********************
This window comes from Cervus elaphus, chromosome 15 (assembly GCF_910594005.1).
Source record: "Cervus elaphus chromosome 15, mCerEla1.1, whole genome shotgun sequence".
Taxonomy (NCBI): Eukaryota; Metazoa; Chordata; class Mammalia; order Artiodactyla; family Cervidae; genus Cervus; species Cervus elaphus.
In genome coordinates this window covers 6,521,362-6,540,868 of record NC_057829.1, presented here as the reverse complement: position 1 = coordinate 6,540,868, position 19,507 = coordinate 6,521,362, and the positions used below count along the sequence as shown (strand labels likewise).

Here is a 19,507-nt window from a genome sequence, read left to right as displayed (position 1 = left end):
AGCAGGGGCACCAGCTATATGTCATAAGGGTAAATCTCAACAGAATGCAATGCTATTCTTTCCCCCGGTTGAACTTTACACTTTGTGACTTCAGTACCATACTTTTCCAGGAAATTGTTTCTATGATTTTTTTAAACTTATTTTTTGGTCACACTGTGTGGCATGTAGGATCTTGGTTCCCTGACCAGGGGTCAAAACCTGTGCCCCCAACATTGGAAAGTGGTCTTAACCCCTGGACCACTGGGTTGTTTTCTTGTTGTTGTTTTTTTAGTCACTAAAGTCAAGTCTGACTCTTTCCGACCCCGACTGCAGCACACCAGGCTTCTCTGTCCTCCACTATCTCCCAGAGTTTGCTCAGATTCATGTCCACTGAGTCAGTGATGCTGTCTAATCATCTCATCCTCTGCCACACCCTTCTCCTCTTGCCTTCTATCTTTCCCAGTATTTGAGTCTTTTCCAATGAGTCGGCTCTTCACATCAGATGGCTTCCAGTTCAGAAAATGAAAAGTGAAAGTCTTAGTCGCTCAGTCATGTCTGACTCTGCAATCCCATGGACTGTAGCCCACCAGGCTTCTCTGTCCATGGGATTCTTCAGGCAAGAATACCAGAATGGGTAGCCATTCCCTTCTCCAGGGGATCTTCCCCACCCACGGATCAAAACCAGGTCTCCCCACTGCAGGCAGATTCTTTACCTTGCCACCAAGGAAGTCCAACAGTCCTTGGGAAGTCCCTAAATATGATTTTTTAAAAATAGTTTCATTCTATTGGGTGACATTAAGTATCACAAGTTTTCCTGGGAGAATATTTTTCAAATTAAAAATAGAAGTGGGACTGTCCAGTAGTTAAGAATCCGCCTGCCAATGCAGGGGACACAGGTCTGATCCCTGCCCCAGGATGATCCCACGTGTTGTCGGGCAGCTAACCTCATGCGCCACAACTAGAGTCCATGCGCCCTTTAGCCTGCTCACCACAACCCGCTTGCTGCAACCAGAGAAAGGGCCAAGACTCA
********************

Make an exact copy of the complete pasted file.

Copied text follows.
This window comes from Cervus elaphus, chromosome 15 (assembly GCF_910594005.1).
Source record: "Cervus elaphus chromosome 15, mCerEla1.1, whole genome shotgun sequence".
Taxonomy (NCBI): Eukaryota; Metazoa; Chordata; class Mammalia; order Artiodactyla; family Cervidae; genus Cervus; species Cervus elaphus.
In genome coordinates this window covers 6,521,362-6,540,868 of record NC_057829.1, presented here as the reverse complement: position 1 = coordinate 6,540,868, position 19,507 = coordinate 6,521,362, and the positions used below count along the sequence as shown (strand labels likewise).

Here is a 19,507-nt window from a genome sequence, read left to right as displayed (position 1 = left end):
AGCAGGGGCACCAGCTATATGTCATAAGGGTAAATCTCAACAGAATGCAATGCTATTCTTTCCCCCGGTTGAACTTTACACTTTGTGACTTCAGTACCATACTTTTCCAGGAAATTGTTTCTATGATTTTTTTAAACTTATTTTTTGGTCACACTGTGTGGCATGTAGGATCTTGGTTCCCTGACCAGGGGTCAAAACCTGTGCCCCCAACATTGGAAAGTGGTCTTAACCCCTGGACCACTGGGTTGTTTTCTTGTTGTTGTTTTTTTAGTCACTAAAGTCAAGTCTGACTCTTTCCGACCCCGACTGCAGCACACCAGGCTTCTCTGTCCTCCACTATCTCCCAGAGTTTGCTCAGATTCATGTCCACTGAGTCAGTGATGCTGTCTAATCATCTCATCCTCTGCCACACCCTTCTCCTCTTGCCTTCTATCTTTCCCAGTATTTGAGTCTTTTCCAATGAGTCGGCTCTTCACATCAGATGGCTTCCAGTTCAGAAAATGAAAAGTGAAAGTCTTAGTCGCTCAGTCATGTCTGACTCTGCAATCCCATGGACTGTAGCCCACCAGGCTTCTCTGTCCATGGGATTCTTCAGGCAAGAATACCAGAATGGGTAGCCATTCCCTTCTCCAGGGGATCTTCCCCACCCACGGATCAAAACCAGGTCTCCCCACTGCAGGCAGATTCTTTACCTTGCCACCAAGGAAGTCCAACAGTCCTTGGGAAGTCCCTAAATATGATTTTTTAAAAATAGTTTCATTCTATTGGGTGACATTAAGTATCACAAGTTTTCCTGGGAGAATATTTTTCAAATTAAAAATAGAAGTGGGACTGTCCAGTAGTTAAGAATCCGCCTGCCAATGCAGGGGACACAGGTCTGATCCCTGCCCCAGGATGATCCCACGTGTTGTCGGGCAGCTAACCTCATGCGCCACAACTAGAGTCCATGCGCCCTTTAGCCTGCTCACCACAACCCGCTTGCTGCAACCAGAGAAAGGGCCAAGACTCA